“Having spent so much time on the Carolina coast over the years, [the devastation left in the wake of Florence] has been heartbreaking to watch,” country music artist Corey Smith tells us during a phone interview last week “I know Wilmington was hit hard, and my heart goes to all who have been affected. I can’t imagine how difficult it must be.”
Smith is preparing to return to Greenfield Lake Amphitheater on Friday with a couple of new singles in tow. “Empty Rooms” (May 2018) and “Halfway Home” (June 2018) are from the forthcoming “The Great Wide Underground,” a project the singer-songwriter has been working tirelessly on for over two years now. In fact, most of the collection was written over the course of a six-week period in 2016 during his West Coast tour.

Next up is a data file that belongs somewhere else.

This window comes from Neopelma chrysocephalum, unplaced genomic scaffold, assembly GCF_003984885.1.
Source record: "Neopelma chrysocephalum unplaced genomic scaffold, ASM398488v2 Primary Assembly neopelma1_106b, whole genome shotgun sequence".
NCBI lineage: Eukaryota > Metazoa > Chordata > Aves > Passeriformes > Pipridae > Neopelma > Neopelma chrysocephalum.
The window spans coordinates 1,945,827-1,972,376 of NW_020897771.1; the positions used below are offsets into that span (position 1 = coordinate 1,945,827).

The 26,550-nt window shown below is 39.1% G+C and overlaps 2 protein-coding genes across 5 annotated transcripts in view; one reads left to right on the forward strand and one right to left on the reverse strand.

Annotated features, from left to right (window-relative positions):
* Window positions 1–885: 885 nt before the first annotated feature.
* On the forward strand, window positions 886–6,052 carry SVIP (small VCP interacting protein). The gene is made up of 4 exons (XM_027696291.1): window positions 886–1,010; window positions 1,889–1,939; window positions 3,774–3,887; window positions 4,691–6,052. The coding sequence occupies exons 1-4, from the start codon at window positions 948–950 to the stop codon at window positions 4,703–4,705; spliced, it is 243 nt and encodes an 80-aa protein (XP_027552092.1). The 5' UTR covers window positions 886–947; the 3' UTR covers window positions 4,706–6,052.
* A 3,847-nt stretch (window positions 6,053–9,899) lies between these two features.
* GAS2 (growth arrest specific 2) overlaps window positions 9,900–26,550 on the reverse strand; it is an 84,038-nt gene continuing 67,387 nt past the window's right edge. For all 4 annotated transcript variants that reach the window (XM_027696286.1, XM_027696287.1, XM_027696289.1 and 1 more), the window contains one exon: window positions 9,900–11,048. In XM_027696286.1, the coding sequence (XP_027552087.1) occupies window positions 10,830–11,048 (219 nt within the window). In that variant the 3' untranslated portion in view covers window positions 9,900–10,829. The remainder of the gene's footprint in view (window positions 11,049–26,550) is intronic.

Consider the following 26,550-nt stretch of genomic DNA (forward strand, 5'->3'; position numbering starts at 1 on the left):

“Like the song implies, I wrote ‘Halfway Home’ at the midpoint of the tour, after my wife and kids came out to spend a few days with me in California,” he details. “I was very happy they made the trip and sad the day after they flew home. I think writing the song about our experience was my way of working through the sadness and homesickness.”
Smith shared more about his songwriting and ongoing project.
encore (e): Since the latest song is based on your life as a touring artist, what are ways listeners can connect?
Corey Smith (CS): Frankly, I’m not very good when it comes to predicting how others will respond to any particular song. It’s actually something I don’t spend time thinking about during the creative process. All I try to concern myself with is how a song makes me feel. I know that may seem selfish or egotistic, but it’s the only way I know to create.